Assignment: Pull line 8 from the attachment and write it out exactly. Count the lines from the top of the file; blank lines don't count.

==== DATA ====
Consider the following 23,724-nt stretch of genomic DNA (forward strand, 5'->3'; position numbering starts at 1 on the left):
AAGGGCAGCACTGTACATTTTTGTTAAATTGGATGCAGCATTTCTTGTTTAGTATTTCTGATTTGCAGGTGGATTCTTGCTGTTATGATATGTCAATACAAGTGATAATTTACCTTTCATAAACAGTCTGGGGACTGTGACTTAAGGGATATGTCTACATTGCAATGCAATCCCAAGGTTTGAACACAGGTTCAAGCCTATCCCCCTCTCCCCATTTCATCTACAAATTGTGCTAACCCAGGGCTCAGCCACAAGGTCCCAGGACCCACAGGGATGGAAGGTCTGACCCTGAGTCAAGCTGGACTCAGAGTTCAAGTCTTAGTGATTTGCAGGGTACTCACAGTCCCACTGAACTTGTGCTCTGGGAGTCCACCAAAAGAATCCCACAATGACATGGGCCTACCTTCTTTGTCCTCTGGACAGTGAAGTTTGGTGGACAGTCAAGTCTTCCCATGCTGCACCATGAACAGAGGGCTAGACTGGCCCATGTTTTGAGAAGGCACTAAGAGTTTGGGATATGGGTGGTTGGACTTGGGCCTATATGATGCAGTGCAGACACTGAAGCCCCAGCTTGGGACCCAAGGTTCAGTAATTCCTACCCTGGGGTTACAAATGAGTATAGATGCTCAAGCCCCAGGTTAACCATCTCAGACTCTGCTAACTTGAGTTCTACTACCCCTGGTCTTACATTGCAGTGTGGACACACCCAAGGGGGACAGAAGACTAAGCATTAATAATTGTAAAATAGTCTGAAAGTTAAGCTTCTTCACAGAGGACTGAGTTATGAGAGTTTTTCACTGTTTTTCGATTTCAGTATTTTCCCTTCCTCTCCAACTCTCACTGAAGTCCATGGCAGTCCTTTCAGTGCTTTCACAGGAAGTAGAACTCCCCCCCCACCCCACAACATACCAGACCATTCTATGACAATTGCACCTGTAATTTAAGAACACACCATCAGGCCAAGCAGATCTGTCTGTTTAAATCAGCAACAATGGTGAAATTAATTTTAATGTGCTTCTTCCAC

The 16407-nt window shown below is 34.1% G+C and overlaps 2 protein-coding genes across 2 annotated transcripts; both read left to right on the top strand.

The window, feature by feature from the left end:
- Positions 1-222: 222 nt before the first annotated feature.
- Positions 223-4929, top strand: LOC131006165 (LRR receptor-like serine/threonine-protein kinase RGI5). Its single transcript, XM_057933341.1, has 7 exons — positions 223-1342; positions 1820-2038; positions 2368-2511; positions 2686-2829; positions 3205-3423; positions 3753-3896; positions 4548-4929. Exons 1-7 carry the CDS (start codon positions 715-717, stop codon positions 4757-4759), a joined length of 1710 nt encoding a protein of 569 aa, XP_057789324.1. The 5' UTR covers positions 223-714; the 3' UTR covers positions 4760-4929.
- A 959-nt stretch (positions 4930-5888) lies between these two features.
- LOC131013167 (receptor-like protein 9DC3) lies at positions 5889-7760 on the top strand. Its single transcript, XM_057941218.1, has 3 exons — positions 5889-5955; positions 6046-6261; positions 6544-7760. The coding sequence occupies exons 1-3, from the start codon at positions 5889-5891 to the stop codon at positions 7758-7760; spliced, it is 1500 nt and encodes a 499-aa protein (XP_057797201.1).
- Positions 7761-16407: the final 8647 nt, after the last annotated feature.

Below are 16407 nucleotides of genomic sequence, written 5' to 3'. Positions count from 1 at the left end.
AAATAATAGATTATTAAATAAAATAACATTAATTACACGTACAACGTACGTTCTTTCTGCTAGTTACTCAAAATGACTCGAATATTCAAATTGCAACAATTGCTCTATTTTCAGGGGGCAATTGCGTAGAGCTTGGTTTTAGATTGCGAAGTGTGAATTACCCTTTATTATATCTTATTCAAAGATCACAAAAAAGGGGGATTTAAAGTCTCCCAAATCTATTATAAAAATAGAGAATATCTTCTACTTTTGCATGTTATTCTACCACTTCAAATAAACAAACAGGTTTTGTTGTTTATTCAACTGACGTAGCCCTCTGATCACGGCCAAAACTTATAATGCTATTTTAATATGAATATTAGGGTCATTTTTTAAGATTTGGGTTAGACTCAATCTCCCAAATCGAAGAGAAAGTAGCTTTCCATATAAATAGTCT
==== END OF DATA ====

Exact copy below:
- LOC131013167 (receptor-like protein 9DC3) lies at positions 5889-7760 on the top strand. Its single transcript, XM_057941218.1, has 3 exons — positions 5889-5955; positions 6046-6261; positions 6544-7760. The coding sequence occupies exons 1-3, from the start codon at positions 5889-5891 to the stop codon at positions 7758-7760; spliced, it is 1500 nt and encodes a 499-aa protein (XP_057797201.1).